“Dishonest”, say opponents
Sticks and stones may break my bones, but names will really help me. That was
the thought which inspired the British Voluntary Euthanasia Society to change
its name to Dignity in Dying two years ago. Palliative care specialists,
euthanasia opponents and lobby groups for the disabled were critical. But when
Dignity in Dying attempted to trademark the phrase, they were outraged.
"Patients often ask whether they will have dignity in dying because they are
frightened, feel abandoned, are worried they might be left incontinent, confused
or in another state that will undermine their personal dignity," they complained
to the government. "For the Voluntary Euthanasia Society to seek a monopoly of a
common English phrase in order to invest it with a totally different meaning is
dishonest and will create confusion".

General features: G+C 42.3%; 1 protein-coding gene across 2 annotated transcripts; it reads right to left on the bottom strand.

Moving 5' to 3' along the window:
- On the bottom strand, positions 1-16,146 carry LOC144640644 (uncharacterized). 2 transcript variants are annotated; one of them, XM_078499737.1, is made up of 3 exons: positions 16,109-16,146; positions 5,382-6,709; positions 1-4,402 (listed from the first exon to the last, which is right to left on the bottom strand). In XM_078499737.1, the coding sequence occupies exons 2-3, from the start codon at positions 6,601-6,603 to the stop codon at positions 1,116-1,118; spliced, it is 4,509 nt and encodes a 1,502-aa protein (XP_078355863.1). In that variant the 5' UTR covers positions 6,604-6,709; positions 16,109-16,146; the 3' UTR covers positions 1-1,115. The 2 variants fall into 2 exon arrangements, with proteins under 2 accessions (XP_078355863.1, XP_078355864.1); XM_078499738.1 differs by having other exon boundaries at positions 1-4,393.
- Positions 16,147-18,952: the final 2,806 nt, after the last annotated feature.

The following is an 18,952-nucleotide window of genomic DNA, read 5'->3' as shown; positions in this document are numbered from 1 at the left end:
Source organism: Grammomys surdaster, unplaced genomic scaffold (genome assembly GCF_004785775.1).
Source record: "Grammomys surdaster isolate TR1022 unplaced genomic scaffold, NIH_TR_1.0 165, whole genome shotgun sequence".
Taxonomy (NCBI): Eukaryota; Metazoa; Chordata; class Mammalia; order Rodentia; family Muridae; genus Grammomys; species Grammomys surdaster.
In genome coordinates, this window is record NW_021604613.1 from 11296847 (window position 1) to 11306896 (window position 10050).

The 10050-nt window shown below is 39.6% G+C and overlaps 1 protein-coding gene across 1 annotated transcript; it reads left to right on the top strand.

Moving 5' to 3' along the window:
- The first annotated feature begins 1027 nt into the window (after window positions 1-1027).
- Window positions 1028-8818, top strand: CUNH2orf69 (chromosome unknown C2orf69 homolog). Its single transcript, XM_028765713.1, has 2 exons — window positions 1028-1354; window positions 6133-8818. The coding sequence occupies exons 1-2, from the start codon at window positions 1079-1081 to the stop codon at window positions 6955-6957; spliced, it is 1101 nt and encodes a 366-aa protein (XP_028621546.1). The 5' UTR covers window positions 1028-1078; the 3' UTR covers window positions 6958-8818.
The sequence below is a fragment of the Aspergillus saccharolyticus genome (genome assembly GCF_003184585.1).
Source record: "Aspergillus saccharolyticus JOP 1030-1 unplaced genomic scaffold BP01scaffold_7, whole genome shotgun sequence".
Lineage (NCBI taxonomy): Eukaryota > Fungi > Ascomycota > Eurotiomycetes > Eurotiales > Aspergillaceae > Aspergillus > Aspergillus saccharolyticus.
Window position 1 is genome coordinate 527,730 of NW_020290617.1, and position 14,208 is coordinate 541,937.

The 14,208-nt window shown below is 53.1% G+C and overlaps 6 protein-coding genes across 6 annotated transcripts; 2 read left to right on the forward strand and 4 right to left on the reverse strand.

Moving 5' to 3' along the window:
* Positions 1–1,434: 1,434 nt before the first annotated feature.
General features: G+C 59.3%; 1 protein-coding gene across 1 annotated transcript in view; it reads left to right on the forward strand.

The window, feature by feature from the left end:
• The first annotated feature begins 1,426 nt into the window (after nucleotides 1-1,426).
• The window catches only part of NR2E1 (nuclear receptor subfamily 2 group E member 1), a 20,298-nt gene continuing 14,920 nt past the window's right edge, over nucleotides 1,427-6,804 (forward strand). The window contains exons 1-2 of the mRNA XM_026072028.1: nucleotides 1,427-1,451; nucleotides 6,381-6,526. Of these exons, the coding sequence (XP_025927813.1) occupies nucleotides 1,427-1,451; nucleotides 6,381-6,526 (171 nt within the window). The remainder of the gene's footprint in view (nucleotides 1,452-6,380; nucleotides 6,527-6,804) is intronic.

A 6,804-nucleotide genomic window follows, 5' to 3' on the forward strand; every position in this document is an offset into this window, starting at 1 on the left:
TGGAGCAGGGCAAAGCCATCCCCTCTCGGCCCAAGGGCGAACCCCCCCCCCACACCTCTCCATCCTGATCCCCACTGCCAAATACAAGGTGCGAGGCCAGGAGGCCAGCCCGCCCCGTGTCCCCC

Dignity in Dying, naturally, disagreed. Its chief executive told the BBC: "We
get so many calls from terminally ill people saying, ‘please just let me die
with dignity’ and we are committed to making this a reality."
A lawsuit ensued under the Trademarks Act 1998. Later on, the Christian Legal
Society also objected to Dignity in Dying’s decision to use the phrase the
phrase to describe living wills. But all this recently drew to a close when
Dignity in Dying withdrew
its application. It retains its own stylised trademark – ‘dignity in dying –
your life your choice’. The anti-euthanasia lobby has described it as a victory
for the English language and the pro-life cause.
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